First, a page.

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Mar
25
2014

TDA Daily Agriculture Market Summary 3/25/14

Posted 4 years 145 days ago ago by Texas Department of Agriculture

 

  • Feeder cattle mostly steady; futures higher.
  • Fed cattle cash trade inactive; futures higher; beef prices higher.
  • Cotton lower.
  • Grains and soybeans higher.
  • Crude oil higher; natural gas lower.
  • Stock markets lower.

 

Texas auctions reported feeder cattle prices mostly steady on Friday-Saturday. On Monday, the Oklahoma City National Stockyards were mostly $1-$6 higher per cwt, with 5-weight feeder steers setting a new record, averaging nearly $217 per cwt. However, feeder steers over 850 lbs. were steady to $1 lower. Several Texas sales also noted lower prices last week on heavier-weight offerings. Feeder cattle futures were higher in response to cattle on feed data last week showing heavy placements during January and February. The strong feeder market likely pulled forward marketings that normally would have occurred later this spring. Add to that higher heifer retention rates and the stage is set for very tight feeder supplies later in the year. The fed cattle cash trade was inactive yesterday, as it usually is early in the week. Reports have initial asking prices $2-$3 higher than last week’s average at $152-$153. Wholesale boxed beef values were higher yesterday. Estimated cattle slaughter on Monday was lower than last week, but higher than a year ago. Fed cattle futures were higher.

Cotton cash prices and futures were lower after China lowered by 4% the base price for sales out of its reserves. The move is designed to increase those sales as China moves away from a farm support program that relied on massive state purchases. China currently holds about 60% of the world’s cotton reserves, much of it lower quality fiber that its mills did not want to buy in the first place. In the past, they offered buyers additional import quota if they bought state-owned cotton, along the lines of buy four tons of domestic cotton and get one ton of import quota. They did not make that offer this time, meaning Chinese mills will likely be forced to buy domestic cotton in place of imports. Cotton planting is well underway in South Texas, with reports that about 20% of Lower Rio Grande Valley cotton is planted.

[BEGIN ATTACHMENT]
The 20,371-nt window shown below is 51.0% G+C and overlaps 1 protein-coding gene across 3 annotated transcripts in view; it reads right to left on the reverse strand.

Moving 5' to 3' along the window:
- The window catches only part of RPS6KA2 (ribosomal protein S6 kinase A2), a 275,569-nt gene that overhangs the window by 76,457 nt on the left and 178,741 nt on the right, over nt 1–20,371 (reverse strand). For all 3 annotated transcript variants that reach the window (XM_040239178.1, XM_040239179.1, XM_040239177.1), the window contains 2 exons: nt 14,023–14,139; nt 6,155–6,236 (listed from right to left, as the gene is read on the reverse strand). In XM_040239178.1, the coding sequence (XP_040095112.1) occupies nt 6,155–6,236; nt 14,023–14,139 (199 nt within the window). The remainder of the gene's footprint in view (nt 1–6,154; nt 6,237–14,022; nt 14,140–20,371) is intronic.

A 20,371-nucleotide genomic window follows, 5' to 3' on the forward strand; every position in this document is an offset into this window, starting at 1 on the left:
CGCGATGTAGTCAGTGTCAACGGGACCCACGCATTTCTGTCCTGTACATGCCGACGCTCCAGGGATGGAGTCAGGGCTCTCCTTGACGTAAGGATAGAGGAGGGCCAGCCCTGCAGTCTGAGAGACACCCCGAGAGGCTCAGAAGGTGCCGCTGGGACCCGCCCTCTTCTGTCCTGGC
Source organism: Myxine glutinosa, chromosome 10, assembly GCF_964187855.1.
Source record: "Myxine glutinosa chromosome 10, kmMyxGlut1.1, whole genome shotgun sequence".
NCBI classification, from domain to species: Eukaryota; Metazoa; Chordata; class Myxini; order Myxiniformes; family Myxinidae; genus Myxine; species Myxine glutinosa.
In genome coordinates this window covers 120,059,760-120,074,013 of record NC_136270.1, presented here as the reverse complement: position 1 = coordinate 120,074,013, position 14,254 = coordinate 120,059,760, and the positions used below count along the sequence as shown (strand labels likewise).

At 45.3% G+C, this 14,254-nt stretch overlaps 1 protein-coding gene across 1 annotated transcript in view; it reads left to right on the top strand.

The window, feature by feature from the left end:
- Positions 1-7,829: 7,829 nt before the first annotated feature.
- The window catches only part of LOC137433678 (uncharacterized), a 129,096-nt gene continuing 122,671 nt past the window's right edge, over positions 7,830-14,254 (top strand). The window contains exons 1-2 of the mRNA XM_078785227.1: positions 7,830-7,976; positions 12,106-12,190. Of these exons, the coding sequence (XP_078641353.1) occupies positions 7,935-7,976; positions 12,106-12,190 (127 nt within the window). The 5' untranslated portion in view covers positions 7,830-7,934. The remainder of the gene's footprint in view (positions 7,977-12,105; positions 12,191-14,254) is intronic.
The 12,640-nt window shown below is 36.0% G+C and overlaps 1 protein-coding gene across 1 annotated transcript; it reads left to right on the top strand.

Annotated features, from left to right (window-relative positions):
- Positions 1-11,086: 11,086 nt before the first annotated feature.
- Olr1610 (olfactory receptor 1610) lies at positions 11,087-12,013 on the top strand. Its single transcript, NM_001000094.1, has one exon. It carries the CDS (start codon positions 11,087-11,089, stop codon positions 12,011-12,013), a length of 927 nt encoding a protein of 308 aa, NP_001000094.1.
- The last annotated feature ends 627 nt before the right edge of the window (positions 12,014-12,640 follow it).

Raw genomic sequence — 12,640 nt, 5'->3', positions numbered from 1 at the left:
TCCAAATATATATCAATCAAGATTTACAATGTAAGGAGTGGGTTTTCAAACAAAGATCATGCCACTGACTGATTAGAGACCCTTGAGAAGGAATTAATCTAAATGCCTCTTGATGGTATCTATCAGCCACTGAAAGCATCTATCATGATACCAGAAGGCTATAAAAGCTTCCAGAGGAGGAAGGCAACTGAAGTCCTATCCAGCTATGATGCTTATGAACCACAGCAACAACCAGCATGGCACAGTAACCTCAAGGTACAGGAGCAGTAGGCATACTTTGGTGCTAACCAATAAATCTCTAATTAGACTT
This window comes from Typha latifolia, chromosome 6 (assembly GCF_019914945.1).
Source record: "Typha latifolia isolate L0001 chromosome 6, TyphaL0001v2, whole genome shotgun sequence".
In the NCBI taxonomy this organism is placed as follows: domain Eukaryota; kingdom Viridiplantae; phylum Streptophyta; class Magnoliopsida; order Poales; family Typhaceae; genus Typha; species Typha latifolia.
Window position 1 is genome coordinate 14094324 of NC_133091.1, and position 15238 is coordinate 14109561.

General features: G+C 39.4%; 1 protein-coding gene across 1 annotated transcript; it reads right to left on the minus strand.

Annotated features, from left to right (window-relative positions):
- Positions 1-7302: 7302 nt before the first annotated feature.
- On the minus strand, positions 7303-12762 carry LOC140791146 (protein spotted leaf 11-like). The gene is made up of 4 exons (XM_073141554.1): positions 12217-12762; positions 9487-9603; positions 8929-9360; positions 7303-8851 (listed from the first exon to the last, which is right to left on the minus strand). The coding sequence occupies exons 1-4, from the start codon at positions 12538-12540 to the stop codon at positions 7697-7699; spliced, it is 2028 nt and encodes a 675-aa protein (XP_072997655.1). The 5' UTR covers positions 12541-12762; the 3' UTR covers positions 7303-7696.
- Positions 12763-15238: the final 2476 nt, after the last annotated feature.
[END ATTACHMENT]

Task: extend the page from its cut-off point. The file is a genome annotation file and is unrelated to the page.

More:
Wheat prices were higher, mostly due to speculative and fund buying of the underlying futures contracts. Traders are still concerned about the situation in Ukraine and the very dry conditions on the U.S. Southern Plains. Texas wheat condition ratings from USDA NASS showed another decline this week, with 55% of the crop now rated poor to very poor, compared to 52% last week. The Ukraine crisis still bothers traders, but it has not resulted in any significant increase in U.S. wheat exports. Reports out of Ukraine indicate that their exports are still running ahead of last year’s pace and yesterday Russia said it has exported 41% more grain that a year ago, nearly three-fourths of it wheat.  

Corn and grain sorghum followed wheat higher. The Ukraine-Russia conflict was also a factor and export inspections for the week came in higher than a week earlier and well above year-ago levels.  

Stock markets closed lower, with the tech-heavy Nasdaq index posting the largest drop. Lower bio-technology stocks led the decline amid concerns that the sector was overvalued. On the plus side, shares of Apple increased after reports that it was in talks with Comcast about a streaming service that would use Apple set-top boxes and give Apple content special treatment on Comcast cable. A report from bank HSBC said that its March index of Chinese manufacturing activity fell, compared to pre-report expectations for an increase.

 


Disclaimer: The information compiled in the Daily Market Summary is obtained from a variety of sources, including those available on the Internet, that are believed to be reliable and accurate, but are in no way guaranteed. This information is intended to provide only a summary of market trends and a daily snapshot of agricultural markets and economic indicators. It should not be relied upon as a sole source of market information. Commentary is the author’s alone and does not in any way convey official TDA policies.